“What do we still need to do to ensure that the economy recovery is equitable? Get control of the spread of the virus. That’s number one, number two, and number three. A vaccine means that a year from now we are very likely to be out of the woods on this and the economy can try to go back to doing what it was doing before. The key question is whether we allow permanent damage to incur from a temporary disaster.”
Bridget Burns, founding executive director, University Innovation Alliance (UIA)
“The days ahead will be difficult, but we should not lose any of the lessons that we’ve learned from this period of time. Our colleges have made drastic changes and improvements to better e-connect education and the workforce.
“Next year, we will be releasing BGEE playbooks that every institution can use to re-imagine and design their career services to better support Black and brown students and students from low-income backgrounds better transition into the workforce upon graduation.
“My hope is that everyone is able to be a participant in realizing the American dream. We need real partnerships between higher education and employers, less transactional ones that do not support the root of the issue when it comes to preparing students for the workforce. Higher education institutions and employers need to continue to form intricate partnerships with one other so that we can prepare graduates to help them evolve and meet the needs of society.”
Paul Irving, chairman, Milken Institute Center for the Future of Aging
“We need tax reforms, elimination of certain preferences, and investment in underserved communities and communities of color, investment in public education, investment in science and technology that advances learning, public health, environmental change, and innovation. And we’ll need to provide financial and educational supports to workers in industries such as carbon-producing activities so they accept these inevitable shifts in economic priorities.
“This will be a tale of two roads—two cities—one of inequity, ill health, slow growth, environmental degradation and social divides; one of social and generational comity, enhanced and equitable public health and education, innovation and economic vitality, and environmental sanity. You can imagine my aspirations, but the battle for a better future will not be easy.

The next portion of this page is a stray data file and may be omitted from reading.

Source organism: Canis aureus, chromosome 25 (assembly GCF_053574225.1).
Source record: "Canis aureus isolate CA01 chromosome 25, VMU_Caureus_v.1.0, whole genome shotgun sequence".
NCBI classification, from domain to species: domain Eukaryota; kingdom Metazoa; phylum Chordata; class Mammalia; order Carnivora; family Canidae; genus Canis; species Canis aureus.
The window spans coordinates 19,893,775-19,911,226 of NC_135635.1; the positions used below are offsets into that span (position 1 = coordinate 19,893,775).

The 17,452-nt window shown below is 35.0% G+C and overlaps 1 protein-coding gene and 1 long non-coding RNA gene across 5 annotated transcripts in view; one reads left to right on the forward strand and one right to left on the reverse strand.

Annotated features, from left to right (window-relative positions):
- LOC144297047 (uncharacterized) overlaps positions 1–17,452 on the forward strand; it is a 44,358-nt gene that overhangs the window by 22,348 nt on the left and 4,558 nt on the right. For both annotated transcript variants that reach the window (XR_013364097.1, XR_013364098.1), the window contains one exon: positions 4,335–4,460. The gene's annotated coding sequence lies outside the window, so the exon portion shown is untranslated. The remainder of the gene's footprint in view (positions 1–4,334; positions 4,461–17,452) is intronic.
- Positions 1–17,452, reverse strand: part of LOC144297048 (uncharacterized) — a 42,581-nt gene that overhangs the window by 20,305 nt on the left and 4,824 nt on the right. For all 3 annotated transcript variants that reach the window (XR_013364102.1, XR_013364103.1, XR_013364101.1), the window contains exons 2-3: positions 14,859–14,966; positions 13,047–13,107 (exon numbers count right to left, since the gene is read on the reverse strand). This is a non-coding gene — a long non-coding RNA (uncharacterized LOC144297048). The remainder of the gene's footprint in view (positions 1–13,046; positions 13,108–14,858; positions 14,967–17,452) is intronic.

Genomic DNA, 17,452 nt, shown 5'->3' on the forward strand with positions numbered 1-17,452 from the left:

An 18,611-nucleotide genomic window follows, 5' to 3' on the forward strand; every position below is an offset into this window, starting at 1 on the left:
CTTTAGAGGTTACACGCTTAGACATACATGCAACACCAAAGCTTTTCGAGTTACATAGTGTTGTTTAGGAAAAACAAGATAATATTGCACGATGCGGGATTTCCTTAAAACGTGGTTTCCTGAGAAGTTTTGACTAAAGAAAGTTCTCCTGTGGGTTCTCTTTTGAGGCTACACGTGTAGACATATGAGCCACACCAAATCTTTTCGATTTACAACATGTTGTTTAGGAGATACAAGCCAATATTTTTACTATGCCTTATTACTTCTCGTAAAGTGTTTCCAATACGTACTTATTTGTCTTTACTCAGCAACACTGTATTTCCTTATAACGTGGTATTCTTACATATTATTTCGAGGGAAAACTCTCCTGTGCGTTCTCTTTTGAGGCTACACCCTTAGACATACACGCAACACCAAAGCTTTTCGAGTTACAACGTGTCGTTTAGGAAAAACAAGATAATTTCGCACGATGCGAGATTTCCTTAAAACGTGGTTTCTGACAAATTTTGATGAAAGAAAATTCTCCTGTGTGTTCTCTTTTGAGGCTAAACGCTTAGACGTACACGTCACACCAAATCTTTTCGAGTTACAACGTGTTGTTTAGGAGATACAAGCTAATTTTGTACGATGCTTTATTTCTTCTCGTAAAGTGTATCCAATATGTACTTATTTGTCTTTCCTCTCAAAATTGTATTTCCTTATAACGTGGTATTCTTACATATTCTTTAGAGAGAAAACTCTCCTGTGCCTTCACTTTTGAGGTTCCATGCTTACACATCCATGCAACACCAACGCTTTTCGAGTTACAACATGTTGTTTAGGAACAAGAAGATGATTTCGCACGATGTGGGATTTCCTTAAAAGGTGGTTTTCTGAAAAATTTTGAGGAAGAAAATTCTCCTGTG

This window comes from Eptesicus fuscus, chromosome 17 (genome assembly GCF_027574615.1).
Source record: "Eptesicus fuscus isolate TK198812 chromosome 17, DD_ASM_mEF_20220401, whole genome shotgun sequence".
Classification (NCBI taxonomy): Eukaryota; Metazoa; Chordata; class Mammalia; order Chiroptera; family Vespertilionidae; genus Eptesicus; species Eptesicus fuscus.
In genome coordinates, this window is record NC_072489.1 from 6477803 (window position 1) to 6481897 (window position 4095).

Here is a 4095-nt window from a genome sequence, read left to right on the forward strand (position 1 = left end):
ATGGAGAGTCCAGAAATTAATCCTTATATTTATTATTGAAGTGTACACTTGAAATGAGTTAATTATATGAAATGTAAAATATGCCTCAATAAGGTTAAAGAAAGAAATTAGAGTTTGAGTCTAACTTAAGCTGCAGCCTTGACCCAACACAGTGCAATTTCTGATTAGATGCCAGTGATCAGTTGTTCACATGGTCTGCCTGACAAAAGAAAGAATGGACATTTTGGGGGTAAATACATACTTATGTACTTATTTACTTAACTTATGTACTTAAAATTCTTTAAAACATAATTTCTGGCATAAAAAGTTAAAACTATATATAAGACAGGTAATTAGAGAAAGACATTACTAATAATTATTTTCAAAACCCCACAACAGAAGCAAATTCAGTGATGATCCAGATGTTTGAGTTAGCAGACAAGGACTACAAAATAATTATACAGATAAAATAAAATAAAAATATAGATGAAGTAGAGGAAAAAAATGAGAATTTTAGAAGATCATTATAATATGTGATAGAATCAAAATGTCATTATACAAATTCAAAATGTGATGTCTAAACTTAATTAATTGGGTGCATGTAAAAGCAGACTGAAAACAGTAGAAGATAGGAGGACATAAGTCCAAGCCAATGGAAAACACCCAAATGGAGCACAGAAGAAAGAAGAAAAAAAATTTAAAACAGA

“To workers I say, hang in there, let your voices be heard, vote, be activists, learn, understand that policy matters, and hope that our leaders do the right and moral thing and provide needed supports.”
Gary Officer, president and CEO, Center for Workforce Inclusion
“I am always hopeful about this country. As an immigrant, I am always inspired by the can-do spirit that permeates throughout this great country. I am optimistic because we are, at our core, a resilient nation.
“I am inspired by the young people of this country who led the charge for change under the banner of Black Lives Matter. This is a generation of young people that will power this nation towards a better version of ourselves. They will help us tap into our better angels and move us past the divisions of the last few years.
“We are all on the same team. Let us work together to build a stronger and more resilient economy. Let us also build an inclusive economy, on which all Americans can enjoy a rightful place seat at the table and, where every worker will have an equal opportunity to realize their full potential.”
If you missed part one of this series, published on December 24, you can find it here: Thoughts on 2020, our workforce, and talent development from our WorkingNation Advisory Board